Gray Adams

United States

Age: 18

I am a 15 year old developer and designer.

Jul
27
comment SQL match beginning of all keywords
@VladimirChervanev I have tested it with over 45,000 rows, and it returns the same results my own query does.
Jul
26
comment SQL match beginning of all keywords
After running your query, it seems to pull up all tags that contain either "the%" or "wal%" still..
Jul
26
accepted SQL match beginning of all keywords
Jul
26
comment SQL match beginning of all keywords
I would like to agree, but when trying out Gordon's on new searches, it certainly pulls them up faster. Yours pulls them up noticeably slower, but then caches them and makes it quick the second time. I think Gordon's may actually be the best performing one. Though yours is prettier.
Jul
26
comment SQL match beginning of all keywords
Would it make sense that the query takes some time the first time and less time the second? Noticeably so, as well. The autocomplete takes a solid second now. EDIT: While Gordon's solution takes less time when compared.
Jul
26
comment SQL match beginning of all keywords
I hadn't. After doing so, it looks to have increased the performance, making this one a few milliseconds faster.
Jul
26
comment SQL match beginning of all keywords
This solution works as well. Performance wise, for the shows table I have with over 45,000 rows, it seems to be almost identical to Gordon's. Taking only 64ms remotely.
Jul
26
comment SQL match beginning of all keywords
I was wanting to use Fulltext, but due to being on shared hosting, I cannot upgrade to 5.6 so that I may use it on my InnoDB database. I need InnoDB for foreign keys. Unfortunately, the final query returns all shows that match ANY of the keywords, which was the initial problem. I understand that there are native functions in MyISAM databases for this, which likely means it is an effective way to manage the database if the native functions don't already exist (InnoDB).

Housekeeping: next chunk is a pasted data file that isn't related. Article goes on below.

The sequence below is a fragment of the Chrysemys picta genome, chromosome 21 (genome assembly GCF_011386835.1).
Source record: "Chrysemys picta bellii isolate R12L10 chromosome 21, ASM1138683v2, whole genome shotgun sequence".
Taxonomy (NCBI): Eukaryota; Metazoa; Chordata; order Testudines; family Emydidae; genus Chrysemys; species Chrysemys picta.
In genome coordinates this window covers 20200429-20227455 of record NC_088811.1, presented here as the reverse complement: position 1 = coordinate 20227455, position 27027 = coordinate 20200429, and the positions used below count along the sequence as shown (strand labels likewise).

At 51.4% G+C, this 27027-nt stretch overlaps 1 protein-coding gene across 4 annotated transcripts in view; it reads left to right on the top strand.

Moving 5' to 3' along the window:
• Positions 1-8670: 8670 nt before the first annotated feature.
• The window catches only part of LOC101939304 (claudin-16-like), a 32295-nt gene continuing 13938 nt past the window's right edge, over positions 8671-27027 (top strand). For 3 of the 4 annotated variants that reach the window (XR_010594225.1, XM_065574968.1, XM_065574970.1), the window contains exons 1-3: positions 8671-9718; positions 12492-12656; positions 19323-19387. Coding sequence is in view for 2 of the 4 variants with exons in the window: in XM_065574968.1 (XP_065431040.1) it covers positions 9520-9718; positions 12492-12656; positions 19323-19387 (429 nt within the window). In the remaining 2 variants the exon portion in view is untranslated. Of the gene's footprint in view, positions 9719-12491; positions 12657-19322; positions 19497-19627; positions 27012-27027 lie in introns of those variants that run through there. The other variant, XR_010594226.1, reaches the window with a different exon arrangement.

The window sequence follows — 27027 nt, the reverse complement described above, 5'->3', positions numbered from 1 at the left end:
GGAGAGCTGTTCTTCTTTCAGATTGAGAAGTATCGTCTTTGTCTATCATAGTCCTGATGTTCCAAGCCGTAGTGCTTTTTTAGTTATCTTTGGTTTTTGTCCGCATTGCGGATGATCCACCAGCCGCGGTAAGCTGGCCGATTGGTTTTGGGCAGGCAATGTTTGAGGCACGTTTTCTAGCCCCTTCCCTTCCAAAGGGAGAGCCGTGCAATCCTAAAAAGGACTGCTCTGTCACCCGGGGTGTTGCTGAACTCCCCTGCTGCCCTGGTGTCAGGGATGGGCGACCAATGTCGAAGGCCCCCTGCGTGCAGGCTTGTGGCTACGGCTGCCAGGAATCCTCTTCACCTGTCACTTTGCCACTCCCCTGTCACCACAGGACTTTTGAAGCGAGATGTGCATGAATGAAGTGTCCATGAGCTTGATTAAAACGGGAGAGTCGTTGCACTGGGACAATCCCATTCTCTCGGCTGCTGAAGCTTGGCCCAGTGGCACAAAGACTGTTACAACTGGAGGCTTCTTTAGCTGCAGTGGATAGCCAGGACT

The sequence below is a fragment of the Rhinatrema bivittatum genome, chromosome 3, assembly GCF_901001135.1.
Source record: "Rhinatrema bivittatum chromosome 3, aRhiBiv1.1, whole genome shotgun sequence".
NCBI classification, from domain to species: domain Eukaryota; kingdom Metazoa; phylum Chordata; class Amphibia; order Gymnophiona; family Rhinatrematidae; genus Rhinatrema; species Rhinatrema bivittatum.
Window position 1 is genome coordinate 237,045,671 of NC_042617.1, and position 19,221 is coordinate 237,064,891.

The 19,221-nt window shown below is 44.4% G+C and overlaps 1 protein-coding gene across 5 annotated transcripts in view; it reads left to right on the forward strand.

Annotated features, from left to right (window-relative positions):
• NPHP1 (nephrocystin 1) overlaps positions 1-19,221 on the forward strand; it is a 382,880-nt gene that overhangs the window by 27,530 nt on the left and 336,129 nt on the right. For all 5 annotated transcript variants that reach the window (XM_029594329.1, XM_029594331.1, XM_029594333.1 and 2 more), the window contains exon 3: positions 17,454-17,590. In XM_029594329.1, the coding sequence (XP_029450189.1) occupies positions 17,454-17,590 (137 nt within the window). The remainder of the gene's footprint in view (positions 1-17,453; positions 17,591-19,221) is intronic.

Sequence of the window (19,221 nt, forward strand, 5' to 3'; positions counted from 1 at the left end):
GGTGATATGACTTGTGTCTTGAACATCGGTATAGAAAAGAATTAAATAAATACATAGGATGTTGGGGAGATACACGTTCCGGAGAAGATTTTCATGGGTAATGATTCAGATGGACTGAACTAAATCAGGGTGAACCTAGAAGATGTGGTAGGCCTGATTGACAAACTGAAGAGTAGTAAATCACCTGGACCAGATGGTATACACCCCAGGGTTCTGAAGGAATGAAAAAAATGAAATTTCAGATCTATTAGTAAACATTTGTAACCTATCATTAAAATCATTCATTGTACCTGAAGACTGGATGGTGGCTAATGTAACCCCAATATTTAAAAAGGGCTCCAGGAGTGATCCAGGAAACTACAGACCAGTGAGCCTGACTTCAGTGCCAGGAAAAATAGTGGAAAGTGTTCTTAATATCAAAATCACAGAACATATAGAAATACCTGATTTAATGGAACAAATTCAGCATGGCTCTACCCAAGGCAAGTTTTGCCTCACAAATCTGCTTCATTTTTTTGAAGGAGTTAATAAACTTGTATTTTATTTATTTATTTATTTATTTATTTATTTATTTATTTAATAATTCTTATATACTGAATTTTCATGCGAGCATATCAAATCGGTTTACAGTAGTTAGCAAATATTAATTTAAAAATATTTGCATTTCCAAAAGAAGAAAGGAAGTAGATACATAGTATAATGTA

Jul
26
comment SQL match beginning of all keywords
I am not following why the first query would not be ideal, as it seems to be returning the results I desire. Do you care to elaborate?
Jul
26
revised SQL match beginning of all keywords
added 172 characters in body
Jul
26
comment SQL match beginning of all keywords
If there were another show named "The Walking Alive", then it would not appear with the second query as it should due to the limiter. Removing the limiter, though, may return far too many results and results that are not all relevant or that do not all match. The autocomplete would ideally return not just one show.
Jul
26
comment SQL match beginning of all keywords
@GordonLinoff Thank you, I thought I had.
Jul
26
comment SQL match beginning of all keywords
Hello, the second query returns nothing for me?
Jul
26
comment SQL match beginning of all keywords
@웃웃웃웃웃 This will not work. The field cannot be two values at the same time.
Jul
26
asked SQL match beginning of all keywords
Jul
26
comment Search for data that matches every single tag (using the LIKE operator)
@Rahul Wouldn't doing this sort of concatenation be just one large unnecessary step? At this point, why not just do that LIKE statement directly on the movie's title in the movies table? Are tags still more efficient at this point?
Jul
26
comment Search for data that matches every single tag (using the LIKE operator)
I'll be able to try it out in a couple hours.
Jul
26
comment Search for data that matches every single tag (using the LIKE operator)
This seems to work perfectly!
Jul
26
accepted Search for data that matches every single tag (using the LIKE operator)
Jul
26
comment Search for data that matches every single tag (using the LIKE operator)
Let us continue this discussion in chat.
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